The Tardis has landed in Newcastle as Doctor Who faces an invasion of people from the North-East into his world. Steve Pratt faces the Daleks as the Life science centre enters the world of the Time Lord.

THIS is Life, Jim, but not as we know it. The Newcastle science centre is letting its hair down and going Doctor Who crazy. The Tardis is looking the worse for wear. Toppled on its side and lying among the remains of a garden shed. All around is danger. Of course, if you don’t know your Cyberman from your Slitheen, you’re in trouble.

But those wandering around the Life centre during last night’s preview of the major Doctor Who exhibition clearly knew their stuff, although they were more intent on posing for photographs with the monsters than fighting them off.

The famous Time Lord, it must be said, was nowhere to be seen. Not in person anyway.

Okay, his image was visible on giant screens, but visitors to the exhibition were left to fend for themselves as one after another of the Doctor’s enemies materialised in front of their eyes.

WELCOME TO LIFE said the banner. But death was only just around the corner. SAVE OUR PLANET proclaimed another poster, although the Doctor’s intergalactic enemies were posing a greater travelling threat than volcanic ash or BA strikes.

As part of its tenth anniversary celebrations, Life has become a member of Who’s Who with a touring exhibition celebrating the famous TV Time Lord and his enemies.

As you embark on this expedition, the danger is such that the Doctor’s sonic screwdriver, the Gallifreyan device detailed at the start of the display, is of little use against the perils of travelling through outer space in the Tardis.

The exhibition takes a look at the policeman’s uniform worn by his current assistant Amy Pond in her stripper incarnation to bring you back down to earth. How, you are not the first to wonder, does she manage to flee from aliens wearing such a short skirt? This is one of the mysteries of life, with a small “l”, that needs answering.

What this touring exhibition brings home is just how repulsive the Doctor’s many and varied adversaries are. The Smiler, whose beatific beam turns into a toothy threatening grimace.

The weeping angel with looks that can turn you to stone. And the busty vampires of Venice who have clearly strayed in from an old Hammer horror film.

A black cloth hides something mysterious.

“Exhibit on display after broadcast”, reads a tantalising notice. I resisted pulling back the sheet for fear of incurring the wrath of the Slitheen looking over my shoulder. And I certainly obeyed the sign telling me “mesh top do not stand on plinths”. Surrounded by such foul-looking monsters, you are apt to do exactly as you’re told for fear of reprisals.

Passing a cage of werewolves and the Face of Boe (skin stretched hideously like an old chamois leather), I was only too willing to obey the instruction Please Do Not Touch The Exhibits.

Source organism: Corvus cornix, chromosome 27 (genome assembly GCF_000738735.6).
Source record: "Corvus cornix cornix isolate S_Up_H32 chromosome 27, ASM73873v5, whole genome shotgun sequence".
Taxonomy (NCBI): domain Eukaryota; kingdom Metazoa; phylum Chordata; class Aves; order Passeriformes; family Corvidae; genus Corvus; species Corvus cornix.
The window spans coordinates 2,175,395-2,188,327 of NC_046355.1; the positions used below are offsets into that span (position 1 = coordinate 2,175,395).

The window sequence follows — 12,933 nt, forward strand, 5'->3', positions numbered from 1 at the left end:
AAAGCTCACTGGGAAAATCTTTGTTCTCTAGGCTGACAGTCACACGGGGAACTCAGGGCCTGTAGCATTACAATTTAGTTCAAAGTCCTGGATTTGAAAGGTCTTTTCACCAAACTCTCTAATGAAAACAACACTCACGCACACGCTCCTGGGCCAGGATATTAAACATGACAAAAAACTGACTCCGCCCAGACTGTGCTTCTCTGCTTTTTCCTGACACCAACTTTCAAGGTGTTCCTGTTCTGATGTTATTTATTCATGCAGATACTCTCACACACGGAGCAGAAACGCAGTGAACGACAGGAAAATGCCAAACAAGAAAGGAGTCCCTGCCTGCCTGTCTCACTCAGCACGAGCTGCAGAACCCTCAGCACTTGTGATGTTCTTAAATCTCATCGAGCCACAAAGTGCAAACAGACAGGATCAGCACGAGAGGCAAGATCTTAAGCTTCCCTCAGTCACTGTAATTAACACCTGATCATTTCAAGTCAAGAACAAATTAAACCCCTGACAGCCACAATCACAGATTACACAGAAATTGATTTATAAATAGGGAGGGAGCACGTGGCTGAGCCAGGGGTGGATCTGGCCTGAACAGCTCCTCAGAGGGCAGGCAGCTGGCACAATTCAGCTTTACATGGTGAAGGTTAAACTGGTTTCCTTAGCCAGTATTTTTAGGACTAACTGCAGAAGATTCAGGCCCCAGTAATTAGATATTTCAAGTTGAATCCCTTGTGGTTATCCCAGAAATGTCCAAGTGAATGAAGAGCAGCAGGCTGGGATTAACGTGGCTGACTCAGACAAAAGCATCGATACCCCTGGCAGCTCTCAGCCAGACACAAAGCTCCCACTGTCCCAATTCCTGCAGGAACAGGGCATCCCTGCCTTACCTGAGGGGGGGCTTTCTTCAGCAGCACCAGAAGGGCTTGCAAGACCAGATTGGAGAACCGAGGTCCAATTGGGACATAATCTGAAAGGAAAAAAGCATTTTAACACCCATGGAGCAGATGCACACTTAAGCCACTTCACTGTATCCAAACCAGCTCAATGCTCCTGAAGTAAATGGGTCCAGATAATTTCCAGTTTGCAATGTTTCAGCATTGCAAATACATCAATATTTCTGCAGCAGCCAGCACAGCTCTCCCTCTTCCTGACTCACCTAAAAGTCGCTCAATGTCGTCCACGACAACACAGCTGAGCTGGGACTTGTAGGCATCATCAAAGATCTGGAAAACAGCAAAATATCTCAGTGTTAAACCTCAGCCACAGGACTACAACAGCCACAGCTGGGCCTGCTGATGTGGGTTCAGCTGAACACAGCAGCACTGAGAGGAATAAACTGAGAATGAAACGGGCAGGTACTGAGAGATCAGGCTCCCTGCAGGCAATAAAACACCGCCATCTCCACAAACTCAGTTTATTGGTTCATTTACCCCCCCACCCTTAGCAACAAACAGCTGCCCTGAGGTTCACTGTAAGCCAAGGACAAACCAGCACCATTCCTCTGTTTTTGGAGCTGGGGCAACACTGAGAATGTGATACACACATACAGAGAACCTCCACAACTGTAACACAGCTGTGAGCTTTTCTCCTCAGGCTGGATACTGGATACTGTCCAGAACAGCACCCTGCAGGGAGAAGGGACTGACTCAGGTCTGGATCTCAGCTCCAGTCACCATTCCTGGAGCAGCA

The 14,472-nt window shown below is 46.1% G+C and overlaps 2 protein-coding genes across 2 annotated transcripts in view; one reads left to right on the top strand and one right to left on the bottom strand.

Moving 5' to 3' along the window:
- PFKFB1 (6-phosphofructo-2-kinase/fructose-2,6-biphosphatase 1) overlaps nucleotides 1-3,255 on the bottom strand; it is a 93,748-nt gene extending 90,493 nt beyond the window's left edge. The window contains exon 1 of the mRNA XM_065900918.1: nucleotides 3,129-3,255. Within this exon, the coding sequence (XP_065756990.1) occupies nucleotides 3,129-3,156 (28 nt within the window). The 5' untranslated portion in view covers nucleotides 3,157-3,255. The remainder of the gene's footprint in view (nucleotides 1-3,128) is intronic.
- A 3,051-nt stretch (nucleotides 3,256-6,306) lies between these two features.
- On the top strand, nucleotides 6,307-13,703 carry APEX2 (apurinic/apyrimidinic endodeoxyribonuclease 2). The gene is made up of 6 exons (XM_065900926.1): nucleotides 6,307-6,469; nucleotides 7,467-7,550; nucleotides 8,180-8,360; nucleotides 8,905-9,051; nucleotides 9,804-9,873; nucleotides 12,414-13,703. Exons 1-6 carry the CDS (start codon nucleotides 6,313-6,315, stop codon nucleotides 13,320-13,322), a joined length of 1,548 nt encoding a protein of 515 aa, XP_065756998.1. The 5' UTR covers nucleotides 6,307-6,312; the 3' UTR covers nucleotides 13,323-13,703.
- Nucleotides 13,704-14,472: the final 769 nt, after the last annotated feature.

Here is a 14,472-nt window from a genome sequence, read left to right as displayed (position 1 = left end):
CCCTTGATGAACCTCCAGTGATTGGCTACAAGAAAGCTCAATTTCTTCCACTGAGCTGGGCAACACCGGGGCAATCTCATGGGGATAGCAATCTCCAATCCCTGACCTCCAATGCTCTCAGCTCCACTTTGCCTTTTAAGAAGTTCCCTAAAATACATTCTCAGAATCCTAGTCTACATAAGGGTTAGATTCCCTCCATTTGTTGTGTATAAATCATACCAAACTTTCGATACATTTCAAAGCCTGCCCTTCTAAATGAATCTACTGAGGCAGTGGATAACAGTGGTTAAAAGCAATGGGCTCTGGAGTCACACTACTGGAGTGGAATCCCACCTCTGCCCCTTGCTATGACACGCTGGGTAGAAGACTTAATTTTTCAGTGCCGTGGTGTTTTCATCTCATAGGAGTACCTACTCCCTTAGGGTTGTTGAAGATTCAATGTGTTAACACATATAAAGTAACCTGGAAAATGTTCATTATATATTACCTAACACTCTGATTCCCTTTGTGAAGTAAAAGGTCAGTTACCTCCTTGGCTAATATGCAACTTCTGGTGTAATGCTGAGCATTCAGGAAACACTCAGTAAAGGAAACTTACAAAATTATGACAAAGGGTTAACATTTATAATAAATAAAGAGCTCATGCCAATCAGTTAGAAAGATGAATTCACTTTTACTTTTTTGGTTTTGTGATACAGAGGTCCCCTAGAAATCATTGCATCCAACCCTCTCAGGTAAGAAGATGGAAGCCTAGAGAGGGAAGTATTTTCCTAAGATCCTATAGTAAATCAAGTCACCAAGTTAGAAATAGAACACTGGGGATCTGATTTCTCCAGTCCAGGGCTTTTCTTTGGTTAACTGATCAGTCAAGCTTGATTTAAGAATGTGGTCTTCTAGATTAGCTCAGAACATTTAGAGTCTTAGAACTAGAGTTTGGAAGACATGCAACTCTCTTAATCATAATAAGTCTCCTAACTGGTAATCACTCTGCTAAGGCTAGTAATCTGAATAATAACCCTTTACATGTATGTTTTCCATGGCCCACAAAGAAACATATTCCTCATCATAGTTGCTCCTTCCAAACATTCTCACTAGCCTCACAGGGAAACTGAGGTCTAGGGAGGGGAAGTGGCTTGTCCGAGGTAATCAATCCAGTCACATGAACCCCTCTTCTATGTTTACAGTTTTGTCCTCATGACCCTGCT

Who, in their right mind, would want to lay their hands on the Moxx of Balhoon, or Abzorrbaloff or Jagrafess come to that?

I was much more at ease with K9, the doctor’s sometime canine companion, and inspecting Kylie’s French maid costume from a Christmas special, than looking at a dissecting table and facing the Ood, a race clearly up to no go-Ood.

ROBOT Santas, Sontaran and Tritovore are all names that will mean something to Who fans, but seem like anagrams to anyone else. The spiderwoman – played by Sarah Parrish – is awesome in her scale and when she moves... well, those among you afflicted with arachnophobia would do well to run for cover.

I could, however, identify with the Scribbling Monster. We have a lot in common, I thought, as I committed my thoughts on the exhibition to my notebook.

It all ended nastily. The attendant asked: “Do you want to see the Daleks?”

My answer could be nothing other than “yes”. These metallic salt cellars – Dusty Bin’s sophisticated elder brother – are one of the earliest and certainly the most enduring of Doctor Who’s deadly enemies. No chance of a coalition when these metal monsters are around. They get the show they deserve. You enter a smoke-filled circular arena, momentarily dazzled by strobe lighting. Then it begins.

The famililar rasp on the Dalek voice announces that life forms have been detected.

“Seal all doors,” orders the leader, totally ignoring health and safety regulations.

“Escape is futile. You are the enemy of the Daleks. Daleks are supreme,” they scream. And quite frankly, they’re so scary and this bit of the exhibition so well staged, that I feared I wouldn’t make it back to the bar for a calming glass of red wine.

Their familiar cry of “EXTERMINATE” rings out. You find yourself surrounded by them as they cheerfully exterminate everyone standing there in open-mouthed amazement.

After that, I didn’t give the gruesome exhibit labelled “infected patient” a second look.

My only regret about the exhibition is that there isn’t a sofa to hide behind, something that became the norm in households when the Daleks first appeared on Doctor Who.

■ The Doctor Who exhibition at Life opens today. Opening times are Monday to Saturday, 10am to 6pm, Sunday, 11am to 6pm. Admission to the exhibition is £9.95 (18 and over), children (17 and under) £6.95, children under four free, concessions £7.95, family ticket (two adults and two children, or one adult and three children) £27.80. Tickets online at or via the booking hotline 08444-815880. Further information at